20,000 cars were produced in the first year and well over a million by the end of 1963. In all, more than 5.3 million of the 'original' have been built and it has been crowned the greatest European car of the 20th century by 132 motoring journalists from 32 countries, according to voting results announced on 19th December 1999, coming second only to the Model 'T' Ford in the global awards.
The other 'cult' car among the youth of the Sixties was the most popular car ever manufactured - the Volkswagen 'Beetle'. It was originally designed in the early Thirties by Ferdinand Porsche for the German motorcycle manufacturers NSU and Zundapp. The first prototypes were produced by Mercedes Benz in 1937.

Because of the fuel shortage caused by the 1956 Suez crisis, the tendency had been towards smaller, more economical vehicles rather than the mighty gas-guzzlers of the Forties and Fifties. The slowing in sales of the large car market was one of the factors which resulted in Jaguar cars taking over the Daimler Motor Company on 19th June 1960. An even smaller means of transport, the bubble car, was popular for a time from the late Fifties onwards and is now seen as a cult icon of the early Sixties.

The Mini really took over from where these, mainly German, vehicles left off. Made by BMC. they cost around £500 and were very cheap to run, bringing the possibility of four-wheeled vehicle ownership to many for whom it had previously been financially beyond.
The Mini re-wrote the rules about car design, being a front wheel drive car with a transverse-mounted engine and the four 10" wheels having independent suspension. Capable of 50 mpg it had a top speed of around 70mph.

It was extremely basic but its selling factor was price. Other manufacturers provided look-alikes such as the Wolseley Hornet, the Riley Elf and, of course, the Rootes manufactured Hillman Imp, but the Mini remained the most popular. Its price stayed remarkably stable throughout the Sixties, starting at £495 19s 0d in 1960 and still costing only £595 10s 0d in 1969. Not including the small, specialist companies, there were 38 'major' British car manufacturers in 1961!

British manufacturers enjoyed considerable sporting success in the Sixties, both in rallying and sports car racing. Mini Coopers finished 1-2-3 in the 1963 Monte Carlo Rally but were all disqualified for having illegal light-dipping systems - so much for cutting edge technology! Lord Nuffield, the creator of Morris cars, died on the 22nd August 1963 aged 84.

The ultimate early Sixties four-wheeled success symbol was probably the sleek, sexy, elongated E-type Jaguar whose shape epitomised the modern streamlined designs of the new decade. The prototype, 9600 HP, had reached a maximum average speed of 150.4 m.p.h. over two runs during tests by driver Peter Riviere on a stretch of Belgian motorway between Antwerp and Herental.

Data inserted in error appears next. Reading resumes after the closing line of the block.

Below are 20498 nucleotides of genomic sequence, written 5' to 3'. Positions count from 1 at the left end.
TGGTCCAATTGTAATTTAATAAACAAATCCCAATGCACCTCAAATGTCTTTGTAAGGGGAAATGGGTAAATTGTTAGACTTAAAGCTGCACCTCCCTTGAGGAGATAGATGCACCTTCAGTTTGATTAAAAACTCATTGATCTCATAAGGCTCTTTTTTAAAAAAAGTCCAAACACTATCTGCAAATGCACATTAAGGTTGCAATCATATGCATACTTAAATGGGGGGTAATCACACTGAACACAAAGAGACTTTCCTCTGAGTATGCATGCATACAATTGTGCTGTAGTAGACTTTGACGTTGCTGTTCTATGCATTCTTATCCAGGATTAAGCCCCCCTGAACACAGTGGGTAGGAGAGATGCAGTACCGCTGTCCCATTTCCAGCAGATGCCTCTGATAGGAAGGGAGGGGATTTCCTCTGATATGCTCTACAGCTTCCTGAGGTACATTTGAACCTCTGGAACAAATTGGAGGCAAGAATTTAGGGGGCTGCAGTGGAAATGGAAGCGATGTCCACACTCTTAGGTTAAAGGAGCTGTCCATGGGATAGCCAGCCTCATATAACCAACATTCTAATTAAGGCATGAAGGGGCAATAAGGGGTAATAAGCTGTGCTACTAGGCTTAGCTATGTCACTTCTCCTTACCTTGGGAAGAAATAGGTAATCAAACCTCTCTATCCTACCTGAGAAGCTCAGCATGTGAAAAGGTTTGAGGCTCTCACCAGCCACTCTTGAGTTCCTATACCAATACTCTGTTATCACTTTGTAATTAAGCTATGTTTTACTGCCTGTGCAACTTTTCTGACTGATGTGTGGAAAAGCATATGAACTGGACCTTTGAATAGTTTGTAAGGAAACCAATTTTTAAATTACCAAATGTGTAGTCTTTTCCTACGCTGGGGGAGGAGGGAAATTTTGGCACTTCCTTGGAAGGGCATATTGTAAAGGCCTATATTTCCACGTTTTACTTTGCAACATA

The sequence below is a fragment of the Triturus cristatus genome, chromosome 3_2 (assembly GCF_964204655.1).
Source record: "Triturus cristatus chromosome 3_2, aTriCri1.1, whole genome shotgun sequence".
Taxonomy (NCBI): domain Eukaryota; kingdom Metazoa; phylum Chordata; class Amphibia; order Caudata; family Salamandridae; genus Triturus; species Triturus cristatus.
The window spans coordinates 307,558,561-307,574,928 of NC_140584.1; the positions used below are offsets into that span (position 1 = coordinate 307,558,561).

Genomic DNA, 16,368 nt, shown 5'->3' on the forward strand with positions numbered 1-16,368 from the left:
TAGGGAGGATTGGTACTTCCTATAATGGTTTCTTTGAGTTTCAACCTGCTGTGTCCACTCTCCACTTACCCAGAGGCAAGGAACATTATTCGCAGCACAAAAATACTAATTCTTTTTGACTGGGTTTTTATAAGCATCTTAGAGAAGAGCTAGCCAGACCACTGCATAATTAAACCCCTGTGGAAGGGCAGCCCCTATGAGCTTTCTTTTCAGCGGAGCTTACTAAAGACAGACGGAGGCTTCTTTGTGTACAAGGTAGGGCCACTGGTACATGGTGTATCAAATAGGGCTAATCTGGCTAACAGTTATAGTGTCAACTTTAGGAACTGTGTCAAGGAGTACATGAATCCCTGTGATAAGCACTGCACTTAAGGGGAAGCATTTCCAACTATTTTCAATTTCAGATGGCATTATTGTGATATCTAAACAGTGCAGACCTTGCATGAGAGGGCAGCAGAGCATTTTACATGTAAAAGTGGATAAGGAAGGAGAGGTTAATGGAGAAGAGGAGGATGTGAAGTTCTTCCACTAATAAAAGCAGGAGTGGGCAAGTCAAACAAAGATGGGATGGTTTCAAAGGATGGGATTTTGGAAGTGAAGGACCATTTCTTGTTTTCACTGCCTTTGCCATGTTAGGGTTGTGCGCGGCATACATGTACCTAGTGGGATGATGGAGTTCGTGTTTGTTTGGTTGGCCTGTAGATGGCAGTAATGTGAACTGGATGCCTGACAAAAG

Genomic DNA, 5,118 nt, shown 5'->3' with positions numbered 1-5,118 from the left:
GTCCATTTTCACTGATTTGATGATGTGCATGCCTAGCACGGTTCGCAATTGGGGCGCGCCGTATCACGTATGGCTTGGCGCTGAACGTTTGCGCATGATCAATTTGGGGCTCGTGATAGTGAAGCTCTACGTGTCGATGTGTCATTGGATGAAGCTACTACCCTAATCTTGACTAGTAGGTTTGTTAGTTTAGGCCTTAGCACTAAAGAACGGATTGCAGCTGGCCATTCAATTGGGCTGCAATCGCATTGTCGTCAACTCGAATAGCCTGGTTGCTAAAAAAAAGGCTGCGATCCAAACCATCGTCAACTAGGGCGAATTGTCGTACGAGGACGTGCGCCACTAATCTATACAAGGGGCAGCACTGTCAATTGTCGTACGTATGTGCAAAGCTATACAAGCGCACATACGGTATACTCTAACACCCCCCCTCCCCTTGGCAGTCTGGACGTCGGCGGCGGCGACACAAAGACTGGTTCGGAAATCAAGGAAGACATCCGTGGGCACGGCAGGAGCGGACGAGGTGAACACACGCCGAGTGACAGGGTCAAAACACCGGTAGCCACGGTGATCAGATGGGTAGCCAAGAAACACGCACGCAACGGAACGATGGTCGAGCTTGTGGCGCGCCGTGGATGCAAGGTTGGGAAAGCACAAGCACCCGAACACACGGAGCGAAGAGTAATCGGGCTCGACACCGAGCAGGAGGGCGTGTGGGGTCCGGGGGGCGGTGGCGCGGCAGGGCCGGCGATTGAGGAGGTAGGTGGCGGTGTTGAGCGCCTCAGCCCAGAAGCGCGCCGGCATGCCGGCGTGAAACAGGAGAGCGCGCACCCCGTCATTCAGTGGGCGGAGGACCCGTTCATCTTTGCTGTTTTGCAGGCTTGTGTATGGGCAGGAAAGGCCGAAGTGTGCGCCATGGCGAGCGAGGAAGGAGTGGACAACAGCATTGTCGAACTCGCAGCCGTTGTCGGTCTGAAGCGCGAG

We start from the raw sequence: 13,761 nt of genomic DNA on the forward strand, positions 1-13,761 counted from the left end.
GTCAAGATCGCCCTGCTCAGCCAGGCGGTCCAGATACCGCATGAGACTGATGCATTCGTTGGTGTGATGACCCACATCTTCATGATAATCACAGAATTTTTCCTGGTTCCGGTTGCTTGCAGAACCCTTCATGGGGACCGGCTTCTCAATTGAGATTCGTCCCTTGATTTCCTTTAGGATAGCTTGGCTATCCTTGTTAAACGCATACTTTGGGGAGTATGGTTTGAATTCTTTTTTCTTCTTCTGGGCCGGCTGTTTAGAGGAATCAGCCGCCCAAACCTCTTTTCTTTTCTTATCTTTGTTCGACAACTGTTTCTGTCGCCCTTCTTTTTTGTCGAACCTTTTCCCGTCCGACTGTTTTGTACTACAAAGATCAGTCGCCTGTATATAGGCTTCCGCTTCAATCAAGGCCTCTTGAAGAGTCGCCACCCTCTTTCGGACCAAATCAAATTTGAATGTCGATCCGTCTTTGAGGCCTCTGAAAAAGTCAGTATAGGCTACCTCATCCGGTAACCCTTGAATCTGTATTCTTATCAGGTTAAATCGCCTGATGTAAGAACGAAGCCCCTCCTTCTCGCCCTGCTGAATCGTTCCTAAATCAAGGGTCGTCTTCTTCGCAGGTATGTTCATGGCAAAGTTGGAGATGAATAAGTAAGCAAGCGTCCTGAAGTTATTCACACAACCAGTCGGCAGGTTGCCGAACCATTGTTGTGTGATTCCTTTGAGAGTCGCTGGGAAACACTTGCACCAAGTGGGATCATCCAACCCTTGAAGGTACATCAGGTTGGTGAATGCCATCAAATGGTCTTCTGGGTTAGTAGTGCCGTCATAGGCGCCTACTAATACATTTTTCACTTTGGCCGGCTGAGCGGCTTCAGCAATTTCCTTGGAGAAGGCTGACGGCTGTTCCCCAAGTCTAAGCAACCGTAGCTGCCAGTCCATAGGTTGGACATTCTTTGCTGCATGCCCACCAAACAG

This particular hand-built car had no wing mirrors, badge plates or bumper overriders and was fitted with perspex windows in the rear and tailgate to reduce weight. It also had a larger than standard roll bar to prevent it leaning too much when cornering at high speed. The test was carried out in Belgium because even though no speed limit had yet been introduced on Britain's only stretch of motorway between Rugby and London it was thought that there would be too much traffic around for safety.

It was first seen by the public at the Geneva Motor Show on 16th March 1961 and came in hard-top or open-top versions at a price of around £2100, with a 3.8 litre six cylinder 'S' type engine which developed 265 bhp allowing it to go from 0 to 100 in about 16 seconds. The last coloured E-type was a sable brown 1975 V12 5.3 litre convertible commissioned by Jaguar founder Sir William Lyons. Only 50 more were made after that, all of them in black.
Of course, if you owned a car, you had to drive it somewhere........   Trafalgar Square - mid-60s    A20 traffic jam - late 60s    

Some other 'classic' cars of the Sixties included, but were by no means limited to:

1960 -
Aston Martin DB4 GT
, Chevrolet Corvair, Peugeot 404, Saab 96, Mazda R360, Opel Rekord, Mitsubishi 500, Nissan Cedric,
          Plymouth Valiant, Pontiac Tempest

- Original-style Ford Capri and Consul Classic, Morris Oxford series 6, Austin A60 Cambridge, Hillman Super Minx,
          Austin Westminster A110, Wolseley 6/110, MG Midget
, Volvo P1800, BMW 3200, Bristol 407, Lagonda Rapide, Lancia Flavia,
          Reliant Sabre, Renault 4, Riley Elf, Triumph TR4, Simca 1000

1962 - Aston Martin DB4 Vantage, Ford Zodiac III, Mark 1 Cortina, MG 'B', Opel Kadett, Triumph Spitfire, Morris 1100, Ford Zephyr Mark III,
          Lotus Elan, Alfa Romeo Giulia, Bentley S3, Jensen CV8, Maserati Sebring, Matra Djet, Peel P50, Triumph Vitesse

1963 - Ford Anglia, Hillman Imp, Porsche 911, Vauxhall Viva, AC Cobra 289, TVR Griffith, P6 2000, Austin 1100, Aston Martin DB5,
          Bristol 408, Chevrolet Corvette C2 Z06, Dodge 440, Lamborghini 350GT, Lancia Fulvia, Maserati Mistral, Opel Rekord Series A,
          Trabant 601, Triumph 2000, Humber 'Audax' Sceptre,

1964 - Ford Mustang, Austin 1800, Mini Moke, Bedford Beagle, Chevrolet Chevelle, Fiat 850, Ferrari 275, Ford Corsair, Moskvitch 408,
          Nissan Silvia, NSU Spider, Porsche 911, Plymouth Barracuda, Pontiac GTO, Reliant Rebel, Sunbeam Tiger, Triumph Fury

1965 - Reliant Scimitar Coupe, Vauxhall FC Victor, Ford Zephyr Executive, Wolseley 1100, Aston Martin DB6, MGB GT, Alfa Romeo GTA,
          Audi F103, Bristol 409, Ford GT40, Ford Transit, Maserati Mexico, Mercedes-Benz W108, Mini Marcos, Mitsubishi Colt 800,
          NSU 110, Peel Trident, Peugeot 204, Porsche 912, Rambler Marlin, Renault 16, Riley Kestrel, Shelby Mustang, Triumph 1300,
          Triumph TR4A, Wartburg 353, Hino 1300

1966 - MGC GT, Mark II Mini, Jensen FF and Interceptor, Ford Cortina Mark II, Lotus Europa, Lamborghini Miura and Ferrari Dino 308
          (both designed by Giuseppe 'Nuccio' Bertone), Hillman Hunter, Alfa Romeo Spider, Volvo 144, Audi 80, DAF 44, Daimler Sovereign,